Scroll down slightly. It will then scroll on its own. -- Speakers on for music
On March 6, 2007, my husband and I went to see the movie Amazing Grace. Having read no reviews, I really did not know what to expect. It was a very moving and powerful true story about William Wilberforce of England who was a deeply religious member of Parliament and a social reformer who was very influential in the abolition of the slave trade and eventually slavery itself in the British empire. It also showed his connection to John Newton, who is most famous for writing the ever popular religious hymn, Amazing Grace.
We found this movie a breath of fresh air which is so different from most of Hollywood's uninspiring secular productions. It would be well worth your time to view this movie which includes history, religion, politics, and social reform in a very polished and professionally produced movie. Our young people in middle and high school should view this since they will probably not be taught this in their history classes -- certainly not the religious parts.
Our African-American Civil Rights leaders should be singing the praises of this movie which vividly paints the horror of the slave trade all over the British empire and the crusade by Wilberforce and a small group in Parliament who never gave up their fight to end slavery. Maybe I have missed it, but I have not seen any advertising by the Rev. Jessie Jackson or any of our Civil rights leaders -- or the mainstream media. It was advertised and endorsed on Dr. Robert Schuller's Hour of Power, Dr. D. James Kennedy's Coral Ridge Ministries, other churches and religious web sites. Rush Limbaugh has sung the praises of this movie on his radio show and recommends it very highly!
William Wilberforce (1759 - 1833)
Amazing Grace (How sweet the sound)
That sav'd a wretch like me!
I once was lost, but now am found,
Was blind, but now I see.
'Twas grace that taught my heart to fear,
And grace my fears reliev'd;
How precious did that grace appear,
The hour I first believ'd!
Thro' many dangers, toils and snare,
I have already come;
'Tis grace has brought me safe thus far,
And grace will lead me home.
The Lord has promised good to me.
His word my hope secures;
He will my shield and portion be,
As long as life endures.
Yes, when this flesh and heart shall fail,
And mortal life shall cease;
I shall profess, within the vail,
A life of joy and peace.
The earth shall soon dissolve like snow,
The sun forbear to shine;
But God, who call'd me here below,
Will be for ever mine.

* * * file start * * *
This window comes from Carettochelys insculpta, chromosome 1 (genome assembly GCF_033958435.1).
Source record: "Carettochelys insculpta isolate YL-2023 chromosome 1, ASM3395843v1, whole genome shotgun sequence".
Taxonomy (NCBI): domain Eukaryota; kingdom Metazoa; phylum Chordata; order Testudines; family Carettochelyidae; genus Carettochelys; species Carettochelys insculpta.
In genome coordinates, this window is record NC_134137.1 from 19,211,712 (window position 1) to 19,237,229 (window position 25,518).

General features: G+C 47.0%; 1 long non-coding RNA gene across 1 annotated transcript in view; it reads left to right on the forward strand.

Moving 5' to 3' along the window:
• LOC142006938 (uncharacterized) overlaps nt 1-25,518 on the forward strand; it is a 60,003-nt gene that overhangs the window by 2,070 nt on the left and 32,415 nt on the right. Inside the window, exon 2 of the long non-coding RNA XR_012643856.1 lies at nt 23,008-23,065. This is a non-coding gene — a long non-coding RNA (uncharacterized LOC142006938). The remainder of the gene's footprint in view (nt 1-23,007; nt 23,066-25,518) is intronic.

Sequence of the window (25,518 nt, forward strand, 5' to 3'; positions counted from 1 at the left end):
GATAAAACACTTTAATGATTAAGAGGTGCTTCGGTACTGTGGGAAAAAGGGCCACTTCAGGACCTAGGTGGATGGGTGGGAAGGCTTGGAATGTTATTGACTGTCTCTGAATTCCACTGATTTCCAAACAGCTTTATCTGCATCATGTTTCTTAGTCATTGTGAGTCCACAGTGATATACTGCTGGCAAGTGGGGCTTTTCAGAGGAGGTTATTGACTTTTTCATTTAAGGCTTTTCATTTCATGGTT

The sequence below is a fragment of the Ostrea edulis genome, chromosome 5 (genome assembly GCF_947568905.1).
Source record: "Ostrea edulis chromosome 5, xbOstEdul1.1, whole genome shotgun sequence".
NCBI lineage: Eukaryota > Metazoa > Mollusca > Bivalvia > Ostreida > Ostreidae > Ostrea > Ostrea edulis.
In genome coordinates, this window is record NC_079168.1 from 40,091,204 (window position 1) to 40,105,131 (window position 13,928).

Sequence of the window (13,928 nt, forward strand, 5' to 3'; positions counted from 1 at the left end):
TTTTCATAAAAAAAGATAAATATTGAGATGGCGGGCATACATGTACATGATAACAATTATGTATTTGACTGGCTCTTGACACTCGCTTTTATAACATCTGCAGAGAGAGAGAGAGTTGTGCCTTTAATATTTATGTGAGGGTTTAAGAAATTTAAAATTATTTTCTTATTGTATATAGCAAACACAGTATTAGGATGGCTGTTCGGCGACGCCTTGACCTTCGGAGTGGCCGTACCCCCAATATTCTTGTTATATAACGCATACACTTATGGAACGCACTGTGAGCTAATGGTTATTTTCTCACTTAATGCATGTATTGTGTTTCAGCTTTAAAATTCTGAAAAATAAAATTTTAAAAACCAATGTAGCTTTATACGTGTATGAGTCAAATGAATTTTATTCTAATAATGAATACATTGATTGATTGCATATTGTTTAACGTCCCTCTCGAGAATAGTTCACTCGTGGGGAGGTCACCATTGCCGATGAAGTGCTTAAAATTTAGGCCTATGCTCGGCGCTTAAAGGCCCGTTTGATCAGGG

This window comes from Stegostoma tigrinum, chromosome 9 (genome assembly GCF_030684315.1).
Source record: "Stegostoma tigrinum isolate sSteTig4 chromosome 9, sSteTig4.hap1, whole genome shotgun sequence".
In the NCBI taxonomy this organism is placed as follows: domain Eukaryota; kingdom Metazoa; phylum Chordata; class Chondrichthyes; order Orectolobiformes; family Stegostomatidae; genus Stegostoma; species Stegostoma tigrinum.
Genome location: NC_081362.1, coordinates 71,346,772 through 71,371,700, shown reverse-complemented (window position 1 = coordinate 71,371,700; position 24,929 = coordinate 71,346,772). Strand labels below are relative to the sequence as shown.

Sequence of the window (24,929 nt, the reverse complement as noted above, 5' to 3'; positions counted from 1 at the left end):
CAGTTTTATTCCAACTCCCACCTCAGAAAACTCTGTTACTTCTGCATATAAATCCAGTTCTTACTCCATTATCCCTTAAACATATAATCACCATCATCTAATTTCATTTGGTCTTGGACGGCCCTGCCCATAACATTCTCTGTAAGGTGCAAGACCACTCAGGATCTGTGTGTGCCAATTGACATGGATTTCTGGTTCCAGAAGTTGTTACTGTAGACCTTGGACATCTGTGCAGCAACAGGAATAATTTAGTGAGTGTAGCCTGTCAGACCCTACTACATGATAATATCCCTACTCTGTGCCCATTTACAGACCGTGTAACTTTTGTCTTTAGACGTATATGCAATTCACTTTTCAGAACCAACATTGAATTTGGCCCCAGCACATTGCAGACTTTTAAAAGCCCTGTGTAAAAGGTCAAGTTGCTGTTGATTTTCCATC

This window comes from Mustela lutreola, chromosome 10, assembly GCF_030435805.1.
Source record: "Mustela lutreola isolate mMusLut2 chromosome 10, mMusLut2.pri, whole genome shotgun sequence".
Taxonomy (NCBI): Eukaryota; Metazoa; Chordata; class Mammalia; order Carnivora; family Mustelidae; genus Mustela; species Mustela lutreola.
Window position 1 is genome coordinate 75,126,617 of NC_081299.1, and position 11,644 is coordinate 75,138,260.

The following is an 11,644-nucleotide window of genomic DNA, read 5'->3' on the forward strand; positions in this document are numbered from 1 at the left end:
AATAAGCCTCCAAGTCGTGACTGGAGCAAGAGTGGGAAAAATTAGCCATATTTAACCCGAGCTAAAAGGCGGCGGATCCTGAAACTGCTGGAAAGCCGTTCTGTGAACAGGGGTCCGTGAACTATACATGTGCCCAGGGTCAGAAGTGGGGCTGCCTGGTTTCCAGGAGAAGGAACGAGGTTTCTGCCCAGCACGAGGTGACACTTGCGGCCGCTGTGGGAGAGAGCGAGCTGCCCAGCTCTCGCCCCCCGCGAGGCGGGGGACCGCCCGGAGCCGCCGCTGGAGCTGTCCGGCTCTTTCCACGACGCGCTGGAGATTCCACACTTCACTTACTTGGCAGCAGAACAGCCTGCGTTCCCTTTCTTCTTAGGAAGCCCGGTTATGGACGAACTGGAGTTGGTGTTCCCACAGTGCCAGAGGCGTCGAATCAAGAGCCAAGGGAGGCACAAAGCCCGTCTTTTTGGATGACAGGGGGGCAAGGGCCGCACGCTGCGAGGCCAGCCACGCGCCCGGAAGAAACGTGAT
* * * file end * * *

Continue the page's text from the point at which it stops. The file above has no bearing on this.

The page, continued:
John Newton (played by Albert Finney in Amazing Grace) wrote the words to one of the most beloved hymns of all time between 1760 and 1770, while working as an evangelical pastor. Son of the commander of a merchant ship, Newton was captain of a slave ship for many years, until he underwent a dramatic religious conversion while steering his vessel through a storm.
Repenting and regretting the misery he had inflicted on the thousands of human cargo he had transported across the Middle Passage for many years, he devoted his life to the Church, and wrote the lyrics to many hymns which are still popular today.
In 1780 Newton left Olney to become rector of St. Mary Woolnoth, St. Mary Woolchurch, in London. There he drew large congregations and influenced many, among them William Wilberforce. Newton continued to preach until the last year of life, although he was blind by that time. He died in London December 21, 1807.
Amazing Grace Sunday UK - March 25, 2007 -
This year is the 200th anniversary of the abolition of the slave trade. But the work of justice and mercy continues. Twenty-seven million men, women, and children are still enslaved around the globe.
Join churches around the globe in singing Amazing Grace and in praying for the end of slavery once and for all.
Ten Amazing Facts about Amazing Grace
The words were written by a reformed British slave trader turned Anglican minister, John Newton, who wrote it to accompany a New Year’s Day church service in 1773. Amazing Grace is the most covered song in history. Over 3200 different recordings exist. The tune we now associate with Amazing Grace wasn’t matched to the words until 1835 in William Walker’s Southern Harmony. Until then it was set to a variety of tunes. The final stanza—‘When we’ve been there ten thousand years’—was added by Edwin Othello Excell in 1909 and was taken from another hymn. Amazing Grace is considered to be the anthem of the Cherokee Nation because the song was sung on the Trail of Tears during 1838-39. The first gospel recording of Amazing Grace was made in 1926 by Rev. H. R. Tomlin. Most of the recordings of Amazing Grace have been made since Judy Collins had a surprise pop hit with the song in 1971. A survey of British teenagers in the mid-1970s found that the majority thought that Amazing Grace was a love song about a girl named Grace. The popular bagpipe version recorded by the Royal Scots Dragoon Guards was based on the hit version by Judy Collins and was only added to an album as an afterthought. Later released as a single, it became a huge international hit. Amazing Grace was sung as the funerals of Richard Nixon, Sonny Bono, Barry Goldwater, Joe DiMaggio and John Kennedy Jr.
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